Connectivity no longer a barrier: Boost for Thames Wi-Fi network

Connectivity no longer a barrier: Boost for Thames Wi-Fi network

Summary: Wi-Fi will flood the River Thames in London now that 100 new access points have been introduced.

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An outdoor Wi-Fi network along the River Thames in London has received a signal boost with a set of new transmitters on piers and boats.

Wi-Fi network supplier Global Reach Technology deployed 100 Ruckus wireless access points along a 27-mile stretch of the Thames--between Woolwich in the east and Putney in the west--to form a mesh network.

The access points will be within reach of offices, homes, tourist attractions, bars, and restaurants, and provide reliable data access in densely trafficked areas for up to 30 million people each year.

Global Reach CEO Nigel Wesley told ZDNet: "This is one continuous hot zone that can be thought of as one huge hot spot covering many, many miles of outdoor coverage."

The general public will be able to use the free Wi-Fi across the whole network, said Wesley, while other data services will also be run across the network where critical information is required by local businesses.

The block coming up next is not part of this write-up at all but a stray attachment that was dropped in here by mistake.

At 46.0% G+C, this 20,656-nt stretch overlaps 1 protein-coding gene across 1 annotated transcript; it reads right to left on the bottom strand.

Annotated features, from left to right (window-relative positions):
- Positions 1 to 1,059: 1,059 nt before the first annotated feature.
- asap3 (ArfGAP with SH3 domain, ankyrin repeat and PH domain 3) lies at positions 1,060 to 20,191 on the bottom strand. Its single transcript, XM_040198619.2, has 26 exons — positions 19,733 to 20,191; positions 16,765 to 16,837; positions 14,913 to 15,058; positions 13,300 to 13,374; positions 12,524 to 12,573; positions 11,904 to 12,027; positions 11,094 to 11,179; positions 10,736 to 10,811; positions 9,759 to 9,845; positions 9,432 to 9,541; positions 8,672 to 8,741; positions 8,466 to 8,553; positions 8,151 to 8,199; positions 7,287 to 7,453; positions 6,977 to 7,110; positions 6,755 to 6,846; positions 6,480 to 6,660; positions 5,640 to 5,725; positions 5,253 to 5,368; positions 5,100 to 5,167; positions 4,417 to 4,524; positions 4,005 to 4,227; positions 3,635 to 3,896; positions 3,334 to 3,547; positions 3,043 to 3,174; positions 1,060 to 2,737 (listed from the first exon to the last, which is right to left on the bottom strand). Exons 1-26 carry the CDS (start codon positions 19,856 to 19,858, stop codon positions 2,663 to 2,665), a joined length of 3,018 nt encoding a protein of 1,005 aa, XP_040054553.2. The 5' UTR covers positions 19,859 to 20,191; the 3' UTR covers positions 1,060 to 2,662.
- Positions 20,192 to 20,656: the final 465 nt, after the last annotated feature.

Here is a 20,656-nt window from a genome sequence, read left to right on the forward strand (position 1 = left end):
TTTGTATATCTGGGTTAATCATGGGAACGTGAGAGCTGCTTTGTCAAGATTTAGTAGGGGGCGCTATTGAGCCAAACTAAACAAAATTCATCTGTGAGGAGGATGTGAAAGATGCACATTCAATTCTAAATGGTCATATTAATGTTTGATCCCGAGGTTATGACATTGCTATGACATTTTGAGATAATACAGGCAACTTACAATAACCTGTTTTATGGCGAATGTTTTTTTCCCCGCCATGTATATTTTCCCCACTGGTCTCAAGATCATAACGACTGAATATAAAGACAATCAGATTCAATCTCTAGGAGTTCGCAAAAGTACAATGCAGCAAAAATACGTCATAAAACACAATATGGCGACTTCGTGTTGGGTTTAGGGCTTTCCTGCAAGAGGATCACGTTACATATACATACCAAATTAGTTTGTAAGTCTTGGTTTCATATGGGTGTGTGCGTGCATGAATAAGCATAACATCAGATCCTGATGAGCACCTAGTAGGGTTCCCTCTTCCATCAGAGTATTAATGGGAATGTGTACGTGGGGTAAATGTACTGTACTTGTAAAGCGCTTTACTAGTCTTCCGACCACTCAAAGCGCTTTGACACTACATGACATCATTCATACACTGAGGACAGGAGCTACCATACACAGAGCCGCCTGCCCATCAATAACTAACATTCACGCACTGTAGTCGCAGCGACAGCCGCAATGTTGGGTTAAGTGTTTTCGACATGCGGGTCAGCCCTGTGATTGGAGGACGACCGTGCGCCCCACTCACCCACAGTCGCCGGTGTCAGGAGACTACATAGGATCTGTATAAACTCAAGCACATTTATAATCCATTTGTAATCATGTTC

The network is already being used by Transport for London (TfL) for private services, such as real-time location-based information, tracking boats, network monitoring, timetables, CCTV surveillance, and other services.

The service should deliver internet speeds of a couple of megabytes per second (Mbps), making them similar to those offered through Virgin Media's Wi-Fi network for the London Underground, according to Wesley.

Global Reach will also use Ruckus access points in Leeds and Bradford to deliver Wi-Fi for Virgin Media Business customers as part of the government's super-connected cities initiative.

Topics: Networking, Telcos, United Kingdom, Wi-Fi

Sam Shead

About Sam Shead

Sam is generally at his happiest with a new piece of technology in his hands or nailing down an exclusive story. In the past he's written for The Engineer and the Daily Mail. These days, Sam is particularly interested in emerging technology, datacentres, cloud, storage and web start-ups.

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